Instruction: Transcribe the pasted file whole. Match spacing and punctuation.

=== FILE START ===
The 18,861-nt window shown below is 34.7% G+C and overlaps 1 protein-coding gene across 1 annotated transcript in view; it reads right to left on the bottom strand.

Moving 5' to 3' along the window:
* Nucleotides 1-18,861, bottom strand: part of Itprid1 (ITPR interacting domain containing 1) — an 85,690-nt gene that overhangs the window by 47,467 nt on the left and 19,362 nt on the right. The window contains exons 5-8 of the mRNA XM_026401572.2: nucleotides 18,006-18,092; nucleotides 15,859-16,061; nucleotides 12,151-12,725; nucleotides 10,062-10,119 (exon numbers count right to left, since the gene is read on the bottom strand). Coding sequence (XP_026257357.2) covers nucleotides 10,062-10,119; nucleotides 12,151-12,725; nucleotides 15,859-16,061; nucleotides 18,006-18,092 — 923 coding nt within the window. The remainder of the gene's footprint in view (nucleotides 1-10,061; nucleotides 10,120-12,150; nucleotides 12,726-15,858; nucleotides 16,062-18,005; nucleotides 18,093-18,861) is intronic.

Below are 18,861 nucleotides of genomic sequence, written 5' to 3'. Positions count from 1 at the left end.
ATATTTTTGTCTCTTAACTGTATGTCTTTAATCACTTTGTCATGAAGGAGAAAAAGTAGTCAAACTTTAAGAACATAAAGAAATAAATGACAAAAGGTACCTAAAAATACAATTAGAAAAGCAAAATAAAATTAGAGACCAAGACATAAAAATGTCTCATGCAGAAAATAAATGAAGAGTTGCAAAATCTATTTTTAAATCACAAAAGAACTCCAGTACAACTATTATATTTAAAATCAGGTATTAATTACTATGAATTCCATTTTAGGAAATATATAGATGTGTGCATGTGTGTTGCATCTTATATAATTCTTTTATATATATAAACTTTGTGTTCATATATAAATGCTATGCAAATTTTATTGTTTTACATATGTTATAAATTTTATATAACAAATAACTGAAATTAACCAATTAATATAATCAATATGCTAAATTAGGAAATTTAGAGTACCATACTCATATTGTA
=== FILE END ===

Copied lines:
The 18,861-nt window shown below is 34.7% G+C and overlaps 1 protein-coding gene across 1 annotated transcript in view; it reads right to left on the bottom strand.

Moving 5' to 3' along the window:
* Nucleotides 1-18,861, bottom strand: part of Itprid1 (ITPR interacting domain containing 1) — an 85,690-nt gene that overhangs the window by 47,467 nt on the left and 19,362 nt on the right. The window contains exons 5-8 of the mRNA XM_026401572.2: nucleotides 18,006-18,092; nucleotides 15,859-16,061; nucleotides 12,151-12,725; nucleotides 10,062-10,119 (exon numbers count right to left, since the gene is read on the bottom strand). Coding sequence (XP_026257357.2) covers nucleotides 10,062-10,119; nucleotides 12,151-12,725; nucleotides 15,859-16,061; nucleotides 18,006-18,092 — 923 coding nt within the window. The remainder of the gene's footprint in view (nucleotides 1-10,061; nucleotides 10,120-12,150; nucleotides 12,726-15,858; nucleotides 16,062-18,005; nucleotides 18,093-18,861) is intronic.

Below are 18,861 nucleotides of genomic sequence, written 5' to 3'. Positions count from 1 at the left end.
ATATTTTTGTCTCTTAACTGTATGTCTTTAATCACTTTGTCATGAAGGAGAAAAAGTAGTCAAACTTTAAGAACATAAAGAAATAAATGACAAAAGGTACCTAAAAATACAATTAGAAAAGCAAAATAAAATTAGAGACCAAGACATAAAAATGTCTCATGCAGAAAATAAATGAAGAGTTGCAAAATCTATTTTTAAATCACAAAAGAACTCCAGTACAACTATTATATTTAAAATCAGGTATTAATTACTATGAATTCCATTTTAGGAAATATATAGATGTGTGCATGTGTGTTGCATCTTATATAATTCTTTTATATATATAAACTTTGTGTTCATATATAAATGCTATGCAAATTTTATTGTTTTACATATGTTATAAATTTTATATAACAAATAACTGAAATTAACCAATTAATATAATCAATATGCTAAATTAGGAAATTTAGAGTACCATACTCATATTGTA